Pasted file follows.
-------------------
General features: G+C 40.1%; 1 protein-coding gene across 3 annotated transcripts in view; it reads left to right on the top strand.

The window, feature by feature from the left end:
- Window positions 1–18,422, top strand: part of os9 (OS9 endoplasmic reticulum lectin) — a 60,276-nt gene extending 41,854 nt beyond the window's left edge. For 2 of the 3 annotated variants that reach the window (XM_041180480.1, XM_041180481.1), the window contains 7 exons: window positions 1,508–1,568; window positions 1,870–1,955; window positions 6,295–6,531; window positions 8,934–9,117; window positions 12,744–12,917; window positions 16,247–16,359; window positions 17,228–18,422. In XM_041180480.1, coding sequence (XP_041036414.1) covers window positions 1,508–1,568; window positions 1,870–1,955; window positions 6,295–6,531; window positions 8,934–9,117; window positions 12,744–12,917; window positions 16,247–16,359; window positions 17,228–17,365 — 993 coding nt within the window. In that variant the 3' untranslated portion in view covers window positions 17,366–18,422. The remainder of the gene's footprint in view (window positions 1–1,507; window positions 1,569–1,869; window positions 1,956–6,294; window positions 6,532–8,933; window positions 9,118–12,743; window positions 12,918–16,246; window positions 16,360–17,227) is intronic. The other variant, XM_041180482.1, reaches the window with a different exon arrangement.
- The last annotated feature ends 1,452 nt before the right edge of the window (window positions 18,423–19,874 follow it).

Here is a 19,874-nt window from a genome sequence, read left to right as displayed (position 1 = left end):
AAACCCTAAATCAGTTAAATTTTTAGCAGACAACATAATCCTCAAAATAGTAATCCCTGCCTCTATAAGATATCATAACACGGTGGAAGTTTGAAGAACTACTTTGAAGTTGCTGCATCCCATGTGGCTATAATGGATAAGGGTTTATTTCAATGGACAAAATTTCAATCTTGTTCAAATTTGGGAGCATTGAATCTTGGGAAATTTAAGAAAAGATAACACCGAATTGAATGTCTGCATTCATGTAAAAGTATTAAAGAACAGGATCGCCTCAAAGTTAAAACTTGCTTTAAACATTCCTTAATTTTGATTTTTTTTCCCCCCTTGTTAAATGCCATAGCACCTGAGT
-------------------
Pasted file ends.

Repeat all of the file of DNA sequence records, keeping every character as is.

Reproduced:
General features: G+C 40.1%; 1 protein-coding gene across 3 annotated transcripts in view; it reads left to right on the top strand.

The window, feature by feature from the left end:
- Window positions 1–18,422, top strand: part of os9 (OS9 endoplasmic reticulum lectin) — a 60,276-nt gene extending 41,854 nt beyond the window's left edge. For 2 of the 3 annotated variants that reach the window (XM_041180480.1, XM_041180481.1), the window contains 7 exons: window positions 1,508–1,568; window positions 1,870–1,955; window positions 6,295–6,531; window positions 8,934–9,117; window positions 12,744–12,917; window positions 16,247–16,359; window positions 17,228–18,422. In XM_041180480.1, coding sequence (XP_041036414.1) covers window positions 1,508–1,568; window positions 1,870–1,955; window positions 6,295–6,531; window positions 8,934–9,117; window positions 12,744–12,917; window positions 16,247–16,359; window positions 17,228–17,365 — 993 coding nt within the window. In that variant the 3' untranslated portion in view covers window positions 17,366–18,422. The remainder of the gene's footprint in view (window positions 1–1,507; window positions 1,569–1,869; window positions 1,956–6,294; window positions 6,532–8,933; window positions 9,118–12,743; window positions 12,918–16,246; window positions 16,360–17,227) is intronic. The other variant, XM_041180482.1, reaches the window with a different exon arrangement.
- The last annotated feature ends 1,452 nt before the right edge of the window (window positions 18,423–19,874 follow it).

Here is a 19,874-nt window from a genome sequence, read left to right as displayed (position 1 = left end):
AAACCCTAAATCAGTTAAATTTTTAGCAGACAACATAATCCTCAAAATAGTAATCCCTGCCTCTATAAGATATCATAACACGGTGGAAGTTTGAAGAACTACTTTGAAGTTGCTGCATCCCATGTGGCTATAATGGATAAGGGTTTATTTCAATGGACAAAATTTCAATCTTGTTCAAATTTGGGAGCATTGAATCTTGGGAAATTTAAGAAAAGATAACACCGAATTGAATGTCTGCATTCATGTAAAAGTATTAAAGAACAGGATCGCCTCAAAGTTAAAACTTGCTTTAAACATTCCTTAATTTTGATTTTTTTTCCCCCCTTGTTAAATGCCATAGCACCTGAGT